Sarah Kaneko partnered with faculty and staff from NC State University’ Golden LEAF Biomanufacturing Training and Education Center (BTEC) to study the integration of methods to accelerate process development, reduce time for regulatory approval, and implement lean biomanufacturing. The team explored the utilization of the U.S. Food and Drug Administration’ Quality by Design and Process Analytical Technology (PAT) initiatives within this framework. Kaneko designed laboratory modules to educate high school students on these advanced science and engineering topics.
Lesson 1: Design of Experiment: Optimizing Diets for Drosophila
This lesson will focus on the design of an experiment (DOE) which is an essential component of developing young scientists. Fruit flies and their diets have been selected specifically in order to use the developed diets to study macromolecules and to breed the flies for study of ecological relationships, population growth curves and genetics. Data can be collected during this lesson and then used in subsequent lessons about different objectives.
Lesson 2: Applying the Results: Understanding Population Dynamics
Students will use the growth of fruit flies in a small, contained space to understand population dynamics in drosophila populations. They will grow a colony of flies in a limited area providing the population with “new food” in a constant amount on a regular schedule. They will record the number of fruit flies in the containers over a series of 4 weeks. This may be done in conjunction with the Design of Experiment – Growth of Fruit Flies Lesson.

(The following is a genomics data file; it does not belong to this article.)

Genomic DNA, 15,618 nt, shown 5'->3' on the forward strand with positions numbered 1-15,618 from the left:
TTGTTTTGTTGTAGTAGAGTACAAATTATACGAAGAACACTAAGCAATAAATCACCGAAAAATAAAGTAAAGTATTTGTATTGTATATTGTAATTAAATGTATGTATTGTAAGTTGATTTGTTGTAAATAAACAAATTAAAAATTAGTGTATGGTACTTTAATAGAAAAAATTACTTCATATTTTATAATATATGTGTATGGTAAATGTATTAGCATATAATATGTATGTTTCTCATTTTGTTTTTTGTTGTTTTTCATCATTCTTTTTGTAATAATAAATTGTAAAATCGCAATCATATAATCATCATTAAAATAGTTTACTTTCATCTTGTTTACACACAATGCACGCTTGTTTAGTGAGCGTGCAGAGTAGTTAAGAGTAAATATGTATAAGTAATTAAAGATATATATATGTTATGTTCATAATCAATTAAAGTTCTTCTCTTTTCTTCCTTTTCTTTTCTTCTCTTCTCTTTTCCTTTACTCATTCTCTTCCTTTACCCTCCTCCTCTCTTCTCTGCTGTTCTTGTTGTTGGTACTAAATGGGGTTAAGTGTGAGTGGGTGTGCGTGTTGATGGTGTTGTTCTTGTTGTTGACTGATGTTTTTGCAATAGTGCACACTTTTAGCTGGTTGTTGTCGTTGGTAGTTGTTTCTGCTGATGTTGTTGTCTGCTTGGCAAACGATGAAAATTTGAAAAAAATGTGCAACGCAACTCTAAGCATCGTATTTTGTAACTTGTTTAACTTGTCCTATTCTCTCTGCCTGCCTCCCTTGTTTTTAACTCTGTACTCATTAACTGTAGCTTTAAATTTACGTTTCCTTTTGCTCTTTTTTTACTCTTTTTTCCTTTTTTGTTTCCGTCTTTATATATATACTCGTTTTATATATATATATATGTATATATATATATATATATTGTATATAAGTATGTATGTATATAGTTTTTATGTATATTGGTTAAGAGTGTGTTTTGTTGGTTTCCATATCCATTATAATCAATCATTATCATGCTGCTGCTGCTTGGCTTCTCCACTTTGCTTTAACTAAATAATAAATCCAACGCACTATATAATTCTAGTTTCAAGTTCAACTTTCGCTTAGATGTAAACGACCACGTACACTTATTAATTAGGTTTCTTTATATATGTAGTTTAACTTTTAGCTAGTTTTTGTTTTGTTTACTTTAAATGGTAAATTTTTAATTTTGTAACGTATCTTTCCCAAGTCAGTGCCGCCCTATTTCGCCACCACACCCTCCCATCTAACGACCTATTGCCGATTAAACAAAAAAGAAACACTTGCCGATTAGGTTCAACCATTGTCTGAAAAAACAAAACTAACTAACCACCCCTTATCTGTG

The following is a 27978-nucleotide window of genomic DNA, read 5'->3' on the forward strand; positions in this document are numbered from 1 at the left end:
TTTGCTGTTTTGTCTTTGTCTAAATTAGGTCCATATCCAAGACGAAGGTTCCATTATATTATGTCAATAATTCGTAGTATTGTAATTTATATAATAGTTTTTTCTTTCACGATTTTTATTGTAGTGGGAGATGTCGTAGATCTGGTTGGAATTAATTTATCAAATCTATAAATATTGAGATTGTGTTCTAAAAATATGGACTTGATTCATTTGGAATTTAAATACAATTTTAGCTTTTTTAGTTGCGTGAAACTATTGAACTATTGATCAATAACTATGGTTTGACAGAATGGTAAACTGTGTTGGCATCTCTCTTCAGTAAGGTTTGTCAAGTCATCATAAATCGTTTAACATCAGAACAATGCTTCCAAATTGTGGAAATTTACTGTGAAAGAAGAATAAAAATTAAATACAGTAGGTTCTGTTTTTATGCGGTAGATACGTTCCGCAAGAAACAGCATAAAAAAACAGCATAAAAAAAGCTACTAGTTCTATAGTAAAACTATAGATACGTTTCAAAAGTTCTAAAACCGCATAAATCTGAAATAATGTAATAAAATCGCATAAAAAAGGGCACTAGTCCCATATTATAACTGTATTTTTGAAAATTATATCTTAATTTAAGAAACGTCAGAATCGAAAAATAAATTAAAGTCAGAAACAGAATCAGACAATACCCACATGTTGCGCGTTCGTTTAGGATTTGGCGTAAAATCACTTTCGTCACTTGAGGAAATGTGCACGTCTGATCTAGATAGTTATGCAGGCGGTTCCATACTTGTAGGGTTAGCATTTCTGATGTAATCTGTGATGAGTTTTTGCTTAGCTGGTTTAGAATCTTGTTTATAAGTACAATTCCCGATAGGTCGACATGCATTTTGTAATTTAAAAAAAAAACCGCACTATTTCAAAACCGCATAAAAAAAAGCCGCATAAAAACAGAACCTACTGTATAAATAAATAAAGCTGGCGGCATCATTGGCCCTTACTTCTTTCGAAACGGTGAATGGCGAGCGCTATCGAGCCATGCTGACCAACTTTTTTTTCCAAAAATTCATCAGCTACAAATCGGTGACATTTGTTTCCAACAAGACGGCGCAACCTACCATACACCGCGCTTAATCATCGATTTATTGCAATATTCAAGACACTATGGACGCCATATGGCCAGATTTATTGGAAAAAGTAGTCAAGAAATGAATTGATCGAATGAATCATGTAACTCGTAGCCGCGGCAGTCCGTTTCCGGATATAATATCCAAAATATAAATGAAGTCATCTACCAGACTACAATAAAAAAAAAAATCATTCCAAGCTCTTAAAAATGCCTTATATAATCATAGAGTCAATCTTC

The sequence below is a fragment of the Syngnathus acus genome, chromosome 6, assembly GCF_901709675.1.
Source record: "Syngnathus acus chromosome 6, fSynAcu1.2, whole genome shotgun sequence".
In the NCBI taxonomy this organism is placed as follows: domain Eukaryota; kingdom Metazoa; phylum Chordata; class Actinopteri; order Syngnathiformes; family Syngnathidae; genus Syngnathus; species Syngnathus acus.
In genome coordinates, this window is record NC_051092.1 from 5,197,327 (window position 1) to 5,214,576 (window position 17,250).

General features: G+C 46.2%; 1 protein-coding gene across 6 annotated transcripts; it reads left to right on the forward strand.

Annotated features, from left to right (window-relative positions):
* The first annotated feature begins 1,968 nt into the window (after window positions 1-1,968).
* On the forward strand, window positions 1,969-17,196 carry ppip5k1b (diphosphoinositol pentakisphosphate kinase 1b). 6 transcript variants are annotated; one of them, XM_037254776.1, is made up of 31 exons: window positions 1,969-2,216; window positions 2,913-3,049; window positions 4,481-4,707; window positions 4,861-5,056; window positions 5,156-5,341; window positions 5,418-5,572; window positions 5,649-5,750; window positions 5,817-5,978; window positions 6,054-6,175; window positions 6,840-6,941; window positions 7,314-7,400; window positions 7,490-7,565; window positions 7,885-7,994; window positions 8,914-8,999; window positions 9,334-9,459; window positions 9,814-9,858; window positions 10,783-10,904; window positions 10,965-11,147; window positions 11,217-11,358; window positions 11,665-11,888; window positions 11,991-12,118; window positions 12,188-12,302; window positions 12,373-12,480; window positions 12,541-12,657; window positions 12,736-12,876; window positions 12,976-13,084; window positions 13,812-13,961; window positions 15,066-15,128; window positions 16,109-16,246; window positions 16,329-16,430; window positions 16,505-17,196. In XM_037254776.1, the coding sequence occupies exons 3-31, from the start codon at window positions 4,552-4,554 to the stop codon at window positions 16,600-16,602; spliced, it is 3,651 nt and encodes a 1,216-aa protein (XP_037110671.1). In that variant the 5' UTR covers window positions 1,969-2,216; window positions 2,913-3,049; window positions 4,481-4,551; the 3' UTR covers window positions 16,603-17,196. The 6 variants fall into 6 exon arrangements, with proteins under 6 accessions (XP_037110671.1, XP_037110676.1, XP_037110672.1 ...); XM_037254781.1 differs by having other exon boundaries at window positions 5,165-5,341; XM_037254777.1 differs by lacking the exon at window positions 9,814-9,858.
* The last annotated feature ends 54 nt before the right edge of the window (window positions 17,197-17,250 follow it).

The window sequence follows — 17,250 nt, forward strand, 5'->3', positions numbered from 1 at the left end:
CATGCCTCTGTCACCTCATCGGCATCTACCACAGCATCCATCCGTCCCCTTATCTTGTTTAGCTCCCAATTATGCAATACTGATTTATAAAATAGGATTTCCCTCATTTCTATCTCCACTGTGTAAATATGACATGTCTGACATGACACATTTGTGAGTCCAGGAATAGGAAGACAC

Lesson 3: Diet Analysis: Identifying Organic Macromolecules in Drosophila Diets
Students will test different prepared diet samples for concentrations of a specific protein using optical density. This lesson may be used in combination with lessons on macromolecule analysis as outlined by the North Carolina Standard Course of Study for recognizing organic macromolecules such as protein, carbohydrates and lipids. Specific instruction for this additional analysis has been integrated into this lesson.
Lesson 4: Biotechnology Applications: Freeze Drying to Limit Organism Growth in Samples
Students will dry freeze food samples to understand the advantages of removing water from samples for preservation purposes. While using simplistic techniques during class, students will also learn about how industrial dry freezers work and learn about the advantages for using this technology with food as well as other industrial products such as medicines. Students will familiarize themselves with the history and development of dry freezing products. Water is essential for substances to incubate life – the goal is for students to connect that removing water from different substances, whether it is food or medicines, to begin growing microorganisms which cause spoiling.
Author: Sarah Kaneko
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